Read our memories of classic 1970s dishes and try our recipe for prawn cocktail that will never go our of fashion.
Remember when there was no such thing as a crumb, a chocolate sphere, a miso broth or fish floss (don’t ask!)? When, if you had liquid nitrogen, a blow torch and a miniature smoking machine in your kitchen you’d be considered armed and dangerous?
I do, and I have to say I look back fondly on the food I grew up with. Food was still a celebration and had influences from all over the world, but the reality was that a Crock Pot was the height of new fangledness.
Having said that, I grew up in a world of incredible food and with some absolute showstoppers. Caviar and Smoked Salmon Chessboard anyone? A Whole Poached Salmon with olives for eyes and wafer thin cucumber scales swimming in its own sea of curly parsley? For desert, Robert Carrier’s featherlight Lemon Cheesecake with tumbled shavings of plain chocolate.
I’m never sure if any other families had the pleasure of Tuna Roll – let me know if you did. Although sounding sublimely like sushi, this monster was about as far away from those delicate Japanese morsels as you can get. A sizeable log of chilled tuna mayonnaise wrapped in a layer of chopped hard boiled egg and then nestled inside a seasoned coat of cold mashed potato all rolled up like an arctic roll. Sounds terrible? You’re wrong – it was delicious and a slice of Tuna Roll was just the thing on a picnic in the 1970s and early '80s.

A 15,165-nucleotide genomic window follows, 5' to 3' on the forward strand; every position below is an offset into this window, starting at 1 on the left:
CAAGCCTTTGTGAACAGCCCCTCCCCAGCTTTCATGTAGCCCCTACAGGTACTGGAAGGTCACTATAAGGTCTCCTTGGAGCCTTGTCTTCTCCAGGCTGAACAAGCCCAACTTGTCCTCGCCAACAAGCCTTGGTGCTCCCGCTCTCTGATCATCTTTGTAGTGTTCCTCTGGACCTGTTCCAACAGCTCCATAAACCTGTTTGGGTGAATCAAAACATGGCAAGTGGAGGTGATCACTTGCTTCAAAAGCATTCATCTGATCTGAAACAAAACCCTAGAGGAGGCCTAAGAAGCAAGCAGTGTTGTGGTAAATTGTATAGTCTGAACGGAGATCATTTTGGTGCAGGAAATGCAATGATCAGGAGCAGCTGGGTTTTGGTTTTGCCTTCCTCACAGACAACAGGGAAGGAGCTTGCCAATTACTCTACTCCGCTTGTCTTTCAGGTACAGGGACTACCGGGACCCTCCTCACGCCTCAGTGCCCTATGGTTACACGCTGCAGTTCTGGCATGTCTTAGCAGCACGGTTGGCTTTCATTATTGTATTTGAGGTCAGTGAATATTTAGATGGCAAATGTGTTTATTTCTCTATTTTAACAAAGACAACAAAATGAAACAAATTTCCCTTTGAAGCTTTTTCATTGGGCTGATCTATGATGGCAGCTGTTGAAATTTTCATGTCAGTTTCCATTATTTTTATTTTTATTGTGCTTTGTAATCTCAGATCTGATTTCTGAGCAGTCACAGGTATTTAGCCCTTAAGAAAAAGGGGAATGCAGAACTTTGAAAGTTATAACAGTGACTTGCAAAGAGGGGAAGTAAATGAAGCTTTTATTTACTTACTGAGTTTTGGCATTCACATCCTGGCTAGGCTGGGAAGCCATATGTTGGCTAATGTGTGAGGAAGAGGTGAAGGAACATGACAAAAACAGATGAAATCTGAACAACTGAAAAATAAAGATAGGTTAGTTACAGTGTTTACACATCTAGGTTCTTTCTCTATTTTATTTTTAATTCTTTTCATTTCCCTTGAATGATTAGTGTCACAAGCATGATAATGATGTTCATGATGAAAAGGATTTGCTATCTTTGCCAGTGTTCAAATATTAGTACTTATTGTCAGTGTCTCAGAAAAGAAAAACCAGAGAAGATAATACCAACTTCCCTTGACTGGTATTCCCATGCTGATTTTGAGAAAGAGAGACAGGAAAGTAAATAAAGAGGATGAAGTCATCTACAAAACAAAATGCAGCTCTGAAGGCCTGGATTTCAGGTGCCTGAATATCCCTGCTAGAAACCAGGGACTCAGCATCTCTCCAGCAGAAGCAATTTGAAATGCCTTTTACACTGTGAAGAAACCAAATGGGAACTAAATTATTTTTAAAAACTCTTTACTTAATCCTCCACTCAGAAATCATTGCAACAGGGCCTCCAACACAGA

My happiest memory was of my dad’s Prawn Cocktail. Taken away from the obvious by the inclusion of a gentle hit of pink grapefruit and avocado. My whole family still make this treat - try it and you’ll see why we do.
Dad’s Prawn Cocktail
- With a knife, top and tail your pink grapefruit and slice off the skin in a downward movement, make sure you remove as much pith as possible at the same time. Fillet out the grapefruit segments from the membrane. Halve the grapefruit pieces. This is quite a messy business and best done over a bowl but keep the juice as you will use it to flavour your sauce.
- Cut your avocado in half and hold the half with the stone in it firmly in one hand; remove the stone by chopping down into it with a knife. Be brave – you need the knife to be part buried in the stone. Although this feels dangerous, it’s one of the safest way of removing the stone plus it looks impressive. You can flick the stone out with a sideways movement of the knife. Halve the avocado again and peel off the skin. Cut the quartered avocado into pieces (not too small).
- Mix all the other ingredients in a bowl until thoroughly combined, add your grapefruit juice to flavour. Season to taste. Experiment with quantities, up the heat or sweetness levels until it hits just the right note for you.
- Mix the prawns with the sauce and gently add in the avocado and grapefruit pieces.
- Serve in individual bowls with gem lettuce leaves. Delicious.
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